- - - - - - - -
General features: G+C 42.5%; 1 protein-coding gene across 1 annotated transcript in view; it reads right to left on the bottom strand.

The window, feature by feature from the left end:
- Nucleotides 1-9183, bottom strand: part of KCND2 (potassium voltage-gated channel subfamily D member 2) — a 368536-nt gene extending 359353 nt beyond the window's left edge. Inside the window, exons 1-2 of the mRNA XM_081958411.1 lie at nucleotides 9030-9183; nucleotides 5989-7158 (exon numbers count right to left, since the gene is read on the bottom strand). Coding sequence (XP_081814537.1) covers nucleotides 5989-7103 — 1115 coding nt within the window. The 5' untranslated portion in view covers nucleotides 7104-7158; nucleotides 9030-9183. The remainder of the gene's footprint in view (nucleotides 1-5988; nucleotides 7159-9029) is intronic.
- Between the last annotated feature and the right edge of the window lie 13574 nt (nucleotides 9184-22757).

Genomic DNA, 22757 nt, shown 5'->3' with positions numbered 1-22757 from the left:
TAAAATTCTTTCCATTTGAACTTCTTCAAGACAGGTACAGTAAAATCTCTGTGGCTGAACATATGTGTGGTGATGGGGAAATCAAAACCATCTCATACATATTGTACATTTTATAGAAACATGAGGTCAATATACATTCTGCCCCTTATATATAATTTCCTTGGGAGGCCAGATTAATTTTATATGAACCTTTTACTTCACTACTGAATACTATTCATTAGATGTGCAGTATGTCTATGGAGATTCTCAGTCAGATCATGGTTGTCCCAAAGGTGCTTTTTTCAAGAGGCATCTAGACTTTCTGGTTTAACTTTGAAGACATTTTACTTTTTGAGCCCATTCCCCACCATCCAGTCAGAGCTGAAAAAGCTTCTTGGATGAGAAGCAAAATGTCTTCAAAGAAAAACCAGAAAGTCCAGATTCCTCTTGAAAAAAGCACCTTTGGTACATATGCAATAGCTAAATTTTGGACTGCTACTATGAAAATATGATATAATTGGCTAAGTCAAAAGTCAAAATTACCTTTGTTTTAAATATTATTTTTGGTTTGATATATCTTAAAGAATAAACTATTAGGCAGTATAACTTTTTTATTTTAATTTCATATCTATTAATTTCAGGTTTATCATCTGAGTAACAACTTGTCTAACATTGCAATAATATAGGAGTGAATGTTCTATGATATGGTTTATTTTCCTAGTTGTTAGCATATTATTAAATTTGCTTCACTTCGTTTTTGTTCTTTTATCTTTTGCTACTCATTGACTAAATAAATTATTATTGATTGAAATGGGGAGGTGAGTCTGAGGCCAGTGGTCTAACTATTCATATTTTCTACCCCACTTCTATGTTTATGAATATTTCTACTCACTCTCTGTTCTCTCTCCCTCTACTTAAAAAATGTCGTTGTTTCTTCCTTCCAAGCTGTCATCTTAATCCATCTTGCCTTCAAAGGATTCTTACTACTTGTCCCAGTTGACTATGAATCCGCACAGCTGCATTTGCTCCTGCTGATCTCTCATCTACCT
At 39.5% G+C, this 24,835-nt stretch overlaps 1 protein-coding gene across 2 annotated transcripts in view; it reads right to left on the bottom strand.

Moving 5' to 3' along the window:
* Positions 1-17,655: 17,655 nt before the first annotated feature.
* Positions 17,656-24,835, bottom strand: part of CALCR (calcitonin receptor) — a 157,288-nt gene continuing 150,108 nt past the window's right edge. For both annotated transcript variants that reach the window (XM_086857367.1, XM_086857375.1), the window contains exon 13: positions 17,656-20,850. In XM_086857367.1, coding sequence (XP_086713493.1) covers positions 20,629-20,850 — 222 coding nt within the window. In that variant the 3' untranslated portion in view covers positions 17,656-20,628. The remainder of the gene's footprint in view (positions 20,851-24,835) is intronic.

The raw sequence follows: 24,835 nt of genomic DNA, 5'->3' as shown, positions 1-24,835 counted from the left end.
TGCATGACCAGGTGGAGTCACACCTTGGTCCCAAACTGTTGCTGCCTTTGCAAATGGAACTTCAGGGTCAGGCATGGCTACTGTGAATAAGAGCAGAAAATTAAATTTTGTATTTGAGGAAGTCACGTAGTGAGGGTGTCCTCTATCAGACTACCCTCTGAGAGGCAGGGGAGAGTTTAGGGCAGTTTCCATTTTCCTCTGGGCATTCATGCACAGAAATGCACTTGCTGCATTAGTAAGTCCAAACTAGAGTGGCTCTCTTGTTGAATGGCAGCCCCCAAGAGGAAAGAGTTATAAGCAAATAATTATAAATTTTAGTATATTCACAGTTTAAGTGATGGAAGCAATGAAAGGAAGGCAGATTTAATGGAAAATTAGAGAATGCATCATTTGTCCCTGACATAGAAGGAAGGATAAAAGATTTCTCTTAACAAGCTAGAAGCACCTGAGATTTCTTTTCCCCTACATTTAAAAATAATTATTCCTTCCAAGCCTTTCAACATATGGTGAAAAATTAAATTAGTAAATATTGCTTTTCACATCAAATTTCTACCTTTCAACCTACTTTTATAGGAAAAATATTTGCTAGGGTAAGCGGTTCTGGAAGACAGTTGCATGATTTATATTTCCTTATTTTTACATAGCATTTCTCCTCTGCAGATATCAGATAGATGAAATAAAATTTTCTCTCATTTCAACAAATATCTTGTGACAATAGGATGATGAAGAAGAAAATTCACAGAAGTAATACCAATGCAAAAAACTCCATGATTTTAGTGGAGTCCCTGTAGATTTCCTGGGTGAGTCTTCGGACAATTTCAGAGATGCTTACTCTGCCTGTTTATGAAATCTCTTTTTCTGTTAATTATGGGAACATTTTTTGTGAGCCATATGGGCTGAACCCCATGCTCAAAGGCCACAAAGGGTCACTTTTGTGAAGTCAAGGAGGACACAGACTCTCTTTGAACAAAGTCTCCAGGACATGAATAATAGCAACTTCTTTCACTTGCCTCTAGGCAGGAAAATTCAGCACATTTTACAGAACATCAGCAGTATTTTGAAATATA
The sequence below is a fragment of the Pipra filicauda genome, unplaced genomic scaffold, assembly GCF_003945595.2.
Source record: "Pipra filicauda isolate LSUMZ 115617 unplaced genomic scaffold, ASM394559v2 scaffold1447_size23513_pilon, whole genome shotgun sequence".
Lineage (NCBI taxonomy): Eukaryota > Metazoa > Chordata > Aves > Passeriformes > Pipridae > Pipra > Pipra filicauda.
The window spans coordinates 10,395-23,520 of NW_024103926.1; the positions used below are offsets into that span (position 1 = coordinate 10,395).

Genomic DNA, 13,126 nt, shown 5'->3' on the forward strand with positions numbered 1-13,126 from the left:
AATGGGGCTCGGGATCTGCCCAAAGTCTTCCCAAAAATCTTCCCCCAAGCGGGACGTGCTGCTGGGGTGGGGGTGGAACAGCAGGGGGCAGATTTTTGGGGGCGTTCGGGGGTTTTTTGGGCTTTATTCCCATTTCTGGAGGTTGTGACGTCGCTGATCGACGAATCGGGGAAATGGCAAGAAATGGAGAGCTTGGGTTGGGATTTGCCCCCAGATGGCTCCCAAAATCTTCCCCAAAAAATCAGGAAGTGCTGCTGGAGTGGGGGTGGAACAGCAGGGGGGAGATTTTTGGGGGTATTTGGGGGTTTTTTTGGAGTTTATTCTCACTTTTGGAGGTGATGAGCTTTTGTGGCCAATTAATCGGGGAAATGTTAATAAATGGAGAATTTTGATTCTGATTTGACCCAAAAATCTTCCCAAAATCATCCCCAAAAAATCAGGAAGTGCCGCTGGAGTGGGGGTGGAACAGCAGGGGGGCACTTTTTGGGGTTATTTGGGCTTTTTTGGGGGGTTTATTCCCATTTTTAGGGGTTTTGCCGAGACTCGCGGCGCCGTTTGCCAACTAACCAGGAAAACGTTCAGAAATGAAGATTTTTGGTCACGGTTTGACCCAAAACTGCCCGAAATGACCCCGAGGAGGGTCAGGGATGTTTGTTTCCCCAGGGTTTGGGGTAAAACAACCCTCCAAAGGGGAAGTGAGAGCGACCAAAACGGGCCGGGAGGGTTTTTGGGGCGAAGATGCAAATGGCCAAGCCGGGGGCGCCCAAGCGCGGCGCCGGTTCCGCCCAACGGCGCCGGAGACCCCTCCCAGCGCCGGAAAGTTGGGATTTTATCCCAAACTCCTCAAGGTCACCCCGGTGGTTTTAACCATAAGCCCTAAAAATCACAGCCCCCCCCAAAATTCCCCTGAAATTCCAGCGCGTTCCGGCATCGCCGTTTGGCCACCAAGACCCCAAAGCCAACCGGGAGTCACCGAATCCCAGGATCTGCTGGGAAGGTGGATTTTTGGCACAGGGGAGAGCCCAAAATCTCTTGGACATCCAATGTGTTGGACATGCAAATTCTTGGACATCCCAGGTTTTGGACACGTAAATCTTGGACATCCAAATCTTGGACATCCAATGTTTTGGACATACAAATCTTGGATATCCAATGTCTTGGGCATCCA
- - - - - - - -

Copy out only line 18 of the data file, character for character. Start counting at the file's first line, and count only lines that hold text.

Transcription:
AATGGGGCTCGGGATCTGCCCAAAGTCTTCCCAAAAATCTTCCCCCAAGCGGGACGTGCTGCTGGGGTGGGGGTGGAACAGCAGGGGGCAGATTTTTGGGGGCGTTCGGGGGTTTTTTGGGCTTTATTCCCATTTCTGGAGGTTGTGACGTCGCTGATCGACGAATCGGGGAAATGGCAAGAAATGGAGAGCTTGGGTTGGGATTTGCCCCCAGATGGCTCCCAAAATCTTCCCCAAAAAATCAGGAAGTGCTGCTGGAGTGGGGGTGGAACAGCAGGGGGGAGATTTTTGGGGGTATTTGGGGGTTTTTTTGGAGTTTATTCTCACTTTTGGAGGTGATGAGCTTTTGTGGCCAATTAATCGGGGAAATGTTAATAAATGGAGAATTTTGATTCTGATTTGACCCAAAAATCTTCCCAAAATCATCCCCAAAAAATCAGGAAGTGCCGCTGGAGTGGGGGTGGAACAGCAGGGGGGCACTTTTTGGGGTTATTTGGGCTTTTTTGGGGGGTTTATTCCCATTTTTAGGGGTTTTGCCGAGACTCGCGGCGCCGTTTGCCAACTAACCAGGAAAACGTTCAGAAATGAAGATTTTTGGTCACGGTTTGACCCAAAACTGCCCGAAATGACCCCGAGGAGGGTCAGGGATGTTTGTTTCCCCAGGGTTTGGGGTAAAACAACCCTCCAAAGGGGAAGTGAGAGCGACCAAAACGGGCCGGGAGGGTTTTTGGGGCGAAGATGCAAATGGCCAAGCCGGGGGCGCCCAAGCGCGGCGCCGGTTCCGCCCAACGGCGCCGGAGACCCCTCCCAGCGCCGGAAAGTTGGGATTTTATCCCAAACTCCTCAAGGTCACCCCGGTGGTTTTAACCATAAGCCCTAAAAATCACAGCCCCCCCCAAAATTCCCCTGAAATTCCAGCGCGTTCCGGCATCGCCGTTTGGCCACCAAGACCCCAAAGCCAACCGGGAGTCACCGAATCCCAGGATCTGCTGGGAAGGTGGATTTTTGGCACAGGGGAGAGCCCAAAATCTCTTGGACATCCAATGTGTTGGACATGCAAATTCTTGGACATCCCAGGTTTTGGACACGTAAATCTTGGACATCCAAATCTTGGACATCCAATGTTTTGGACATACAAATCTTGGATATCCAATGTCTTGGGCATCCA